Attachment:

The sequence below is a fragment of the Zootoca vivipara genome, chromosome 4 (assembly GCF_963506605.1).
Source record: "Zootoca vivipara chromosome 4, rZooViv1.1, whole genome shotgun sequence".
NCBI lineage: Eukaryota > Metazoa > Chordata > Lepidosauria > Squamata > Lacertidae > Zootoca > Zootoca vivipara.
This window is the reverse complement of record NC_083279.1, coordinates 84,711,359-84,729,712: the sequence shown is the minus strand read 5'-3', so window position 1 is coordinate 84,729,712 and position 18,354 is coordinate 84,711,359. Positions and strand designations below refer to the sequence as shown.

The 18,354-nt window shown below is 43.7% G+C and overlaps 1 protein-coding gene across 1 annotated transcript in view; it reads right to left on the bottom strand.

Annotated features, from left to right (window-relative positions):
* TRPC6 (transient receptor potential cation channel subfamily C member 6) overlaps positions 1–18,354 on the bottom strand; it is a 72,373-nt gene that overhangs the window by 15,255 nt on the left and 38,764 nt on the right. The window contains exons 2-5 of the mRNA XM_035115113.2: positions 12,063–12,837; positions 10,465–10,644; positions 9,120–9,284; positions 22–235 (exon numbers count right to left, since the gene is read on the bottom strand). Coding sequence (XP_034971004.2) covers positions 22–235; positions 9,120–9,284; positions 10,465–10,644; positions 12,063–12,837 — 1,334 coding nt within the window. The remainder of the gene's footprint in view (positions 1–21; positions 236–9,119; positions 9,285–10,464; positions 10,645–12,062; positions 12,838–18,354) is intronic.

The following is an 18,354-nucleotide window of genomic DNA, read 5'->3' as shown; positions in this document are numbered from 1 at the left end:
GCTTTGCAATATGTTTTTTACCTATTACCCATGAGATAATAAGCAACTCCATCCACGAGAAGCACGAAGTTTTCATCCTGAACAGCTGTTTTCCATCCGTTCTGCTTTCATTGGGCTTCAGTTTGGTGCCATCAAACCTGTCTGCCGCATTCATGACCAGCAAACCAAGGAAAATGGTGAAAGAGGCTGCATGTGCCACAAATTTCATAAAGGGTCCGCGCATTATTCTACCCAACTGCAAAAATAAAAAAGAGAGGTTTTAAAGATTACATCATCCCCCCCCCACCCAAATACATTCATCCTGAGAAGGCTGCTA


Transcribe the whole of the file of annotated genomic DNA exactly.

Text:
The sequence below is a fragment of the Zootoca vivipara genome, chromosome 4 (assembly GCF_963506605.1).
Source record: "Zootoca vivipara chromosome 4, rZooViv1.1, whole genome shotgun sequence".
NCBI lineage: Eukaryota > Metazoa > Chordata > Lepidosauria > Squamata > Lacertidae > Zootoca > Zootoca vivipara.
This window is the reverse complement of record NC_083279.1, coordinates 84,711,359-84,729,712: the sequence shown is the minus strand read 5'-3', so window position 1 is coordinate 84,729,712 and position 18,354 is coordinate 84,711,359. Positions and strand designations below refer to the sequence as shown.

The 18,354-nt window shown below is 43.7% G+C and overlaps 1 protein-coding gene across 1 annotated transcript in view; it reads right to left on the bottom strand.

Annotated features, from left to right (window-relative positions):
* TRPC6 (transient receptor potential cation channel subfamily C member 6) overlaps positions 1–18,354 on the bottom strand; it is a 72,373-nt gene that overhangs the window by 15,255 nt on the left and 38,764 nt on the right. The window contains exons 2-5 of the mRNA XM_035115113.2: positions 12,063–12,837; positions 10,465–10,644; positions 9,120–9,284; positions 22–235 (exon numbers count right to left, since the gene is read on the bottom strand). Coding sequence (XP_034971004.2) covers positions 22–235; positions 9,120–9,284; positions 10,465–10,644; positions 12,063–12,837 — 1,334 coding nt within the window. The remainder of the gene's footprint in view (positions 1–21; positions 236–9,119; positions 9,285–10,464; positions 10,645–12,062; positions 12,838–18,354) is intronic.

The following is an 18,354-nucleotide window of genomic DNA, read 5'->3' as shown; positions in this document are numbered from 1 at the left end:
GCTTTGCAATATGTTTTTTACCTATTACCCATGAGATAATAAGCAACTCCATCCACGAGAAGCACGAAGTTTTCATCCTGAACAGCTGTTTTCCATCCGTTCTGCTTTCATTGGGCTTCAGTTTGGTGCCATCAAACCTGTCTGCCGCATTCATGACCAGCAAACCAAGGAAAATGGTGAAAGAGGCTGCATGTGCCACAAATTTCATAAAGGGTCCGCGCATTATTCTACCCAACTGCAAAAATAAAAAAGAGAGGTTTTAAAGATTACATCATCCCCCCCCCACCCAAATACATTCATCCTGAGAAGGCTGCTA